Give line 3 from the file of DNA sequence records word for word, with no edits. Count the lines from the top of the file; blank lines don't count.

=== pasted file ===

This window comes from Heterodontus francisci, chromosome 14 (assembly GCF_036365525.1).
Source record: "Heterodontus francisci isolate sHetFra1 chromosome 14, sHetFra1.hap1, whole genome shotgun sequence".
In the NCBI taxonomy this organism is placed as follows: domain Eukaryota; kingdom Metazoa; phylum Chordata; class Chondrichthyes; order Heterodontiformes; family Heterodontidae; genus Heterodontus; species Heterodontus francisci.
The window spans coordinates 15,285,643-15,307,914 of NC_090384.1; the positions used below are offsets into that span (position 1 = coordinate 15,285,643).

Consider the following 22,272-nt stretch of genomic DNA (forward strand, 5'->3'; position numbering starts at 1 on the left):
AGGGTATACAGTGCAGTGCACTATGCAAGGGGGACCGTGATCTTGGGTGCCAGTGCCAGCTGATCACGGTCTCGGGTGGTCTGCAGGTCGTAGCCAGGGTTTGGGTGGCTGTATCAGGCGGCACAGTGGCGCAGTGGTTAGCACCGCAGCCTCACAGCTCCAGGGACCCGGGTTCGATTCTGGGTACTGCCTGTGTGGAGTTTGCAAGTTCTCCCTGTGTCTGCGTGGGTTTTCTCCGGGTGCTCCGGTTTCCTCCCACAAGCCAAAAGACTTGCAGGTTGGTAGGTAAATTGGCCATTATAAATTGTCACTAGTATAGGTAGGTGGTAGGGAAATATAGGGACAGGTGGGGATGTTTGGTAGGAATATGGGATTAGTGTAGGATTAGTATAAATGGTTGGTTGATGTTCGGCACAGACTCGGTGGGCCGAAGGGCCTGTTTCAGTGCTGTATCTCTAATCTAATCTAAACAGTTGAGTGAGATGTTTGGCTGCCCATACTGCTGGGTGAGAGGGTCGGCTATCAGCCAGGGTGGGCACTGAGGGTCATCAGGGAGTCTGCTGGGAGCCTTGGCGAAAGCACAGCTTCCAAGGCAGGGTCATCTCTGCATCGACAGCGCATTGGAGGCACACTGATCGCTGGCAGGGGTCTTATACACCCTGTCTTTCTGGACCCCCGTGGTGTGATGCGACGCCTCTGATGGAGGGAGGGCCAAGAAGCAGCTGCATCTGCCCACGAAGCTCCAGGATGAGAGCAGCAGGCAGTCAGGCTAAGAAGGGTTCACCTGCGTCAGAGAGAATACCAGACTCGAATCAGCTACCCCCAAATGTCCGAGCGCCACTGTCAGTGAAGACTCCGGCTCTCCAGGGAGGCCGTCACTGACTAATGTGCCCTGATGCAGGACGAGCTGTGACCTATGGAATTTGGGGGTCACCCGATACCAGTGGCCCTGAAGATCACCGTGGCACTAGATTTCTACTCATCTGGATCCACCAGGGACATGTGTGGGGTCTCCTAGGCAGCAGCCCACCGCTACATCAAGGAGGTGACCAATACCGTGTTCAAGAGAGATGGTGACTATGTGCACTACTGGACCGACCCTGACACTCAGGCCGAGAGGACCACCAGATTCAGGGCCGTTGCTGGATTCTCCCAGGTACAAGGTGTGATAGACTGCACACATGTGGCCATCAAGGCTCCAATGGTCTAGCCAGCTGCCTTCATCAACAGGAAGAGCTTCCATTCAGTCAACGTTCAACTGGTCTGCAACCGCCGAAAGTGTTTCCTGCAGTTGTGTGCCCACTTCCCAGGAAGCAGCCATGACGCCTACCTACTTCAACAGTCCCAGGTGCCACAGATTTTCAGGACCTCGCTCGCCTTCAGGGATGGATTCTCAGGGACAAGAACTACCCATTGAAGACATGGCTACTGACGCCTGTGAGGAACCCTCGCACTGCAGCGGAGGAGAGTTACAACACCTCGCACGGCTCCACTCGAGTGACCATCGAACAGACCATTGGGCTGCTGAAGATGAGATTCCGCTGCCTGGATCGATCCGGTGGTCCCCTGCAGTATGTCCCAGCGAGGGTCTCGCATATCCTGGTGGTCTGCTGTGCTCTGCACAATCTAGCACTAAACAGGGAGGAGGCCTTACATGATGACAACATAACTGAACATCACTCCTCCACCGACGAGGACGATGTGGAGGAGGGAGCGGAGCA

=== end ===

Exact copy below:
In the NCBI taxonomy this organism is placed as follows: domain Eukaryota; kingdom Metazoa; phylum Chordata; class Chondrichthyes; order Heterodontiformes; family Heterodontidae; genus Heterodontus; species Heterodontus francisci.